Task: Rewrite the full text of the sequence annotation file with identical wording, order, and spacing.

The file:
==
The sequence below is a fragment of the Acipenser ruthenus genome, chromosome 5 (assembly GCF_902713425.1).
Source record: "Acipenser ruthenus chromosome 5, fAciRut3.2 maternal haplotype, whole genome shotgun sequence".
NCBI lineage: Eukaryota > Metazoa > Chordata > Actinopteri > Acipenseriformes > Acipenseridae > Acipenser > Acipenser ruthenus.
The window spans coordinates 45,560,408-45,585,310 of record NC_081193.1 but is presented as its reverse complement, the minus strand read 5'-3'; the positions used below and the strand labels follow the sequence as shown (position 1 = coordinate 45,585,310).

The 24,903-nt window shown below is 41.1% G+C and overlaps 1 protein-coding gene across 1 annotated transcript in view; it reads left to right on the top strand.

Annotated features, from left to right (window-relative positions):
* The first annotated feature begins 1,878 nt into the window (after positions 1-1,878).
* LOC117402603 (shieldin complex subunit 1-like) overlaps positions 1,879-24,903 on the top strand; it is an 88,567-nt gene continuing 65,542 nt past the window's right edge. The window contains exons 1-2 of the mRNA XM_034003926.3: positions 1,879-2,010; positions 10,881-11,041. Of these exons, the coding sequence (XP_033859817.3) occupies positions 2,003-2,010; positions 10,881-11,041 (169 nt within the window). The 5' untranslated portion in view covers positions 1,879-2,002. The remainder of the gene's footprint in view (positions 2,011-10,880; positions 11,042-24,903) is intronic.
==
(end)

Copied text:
The sequence below is a fragment of the Acipenser ruthenus genome, chromosome 5 (assembly GCF_902713425.1).
Source record: "Acipenser ruthenus chromosome 5, fAciRut3.2 maternal haplotype, whole genome shotgun sequence".
NCBI lineage: Eukaryota > Metazoa > Chordata > Actinopteri > Acipenseriformes > Acipenseridae > Acipenser > Acipenser ruthenus.
The window spans coordinates 45,560,408-45,585,310 of record NC_081193.1 but is presented as its reverse complement, the minus strand read 5'-3'; the positions used below and the strand labels follow the sequence as shown (position 1 = coordinate 45,585,310).

The 24,903-nt window shown below is 41.1% G+C and overlaps 1 protein-coding gene across 1 annotated transcript in view; it reads left to right on the top strand.

Annotated features, from left to right (window-relative positions):
* The first annotated feature begins 1,878 nt into the window (after positions 1-1,878).
* LOC117402603 (shieldin complex subunit 1-like) overlaps positions 1,879-24,903 on the top strand; it is an 88,567-nt gene continuing 65,542 nt past the window's right edge. The window contains exons 1-2 of the mRNA XM_034003926.3: positions 1,879-2,010; positions 10,881-11,041. Of these exons, the coding sequence (XP_033859817.3) occupies positions 2,003-2,010; positions 10,881-11,041 (169 nt within the window). The 5' untranslated portion in view covers positions 1,879-2,002. The remainder of the gene's footprint in view (positions 2,011-10,880; positions 11,042-24,903) is intronic.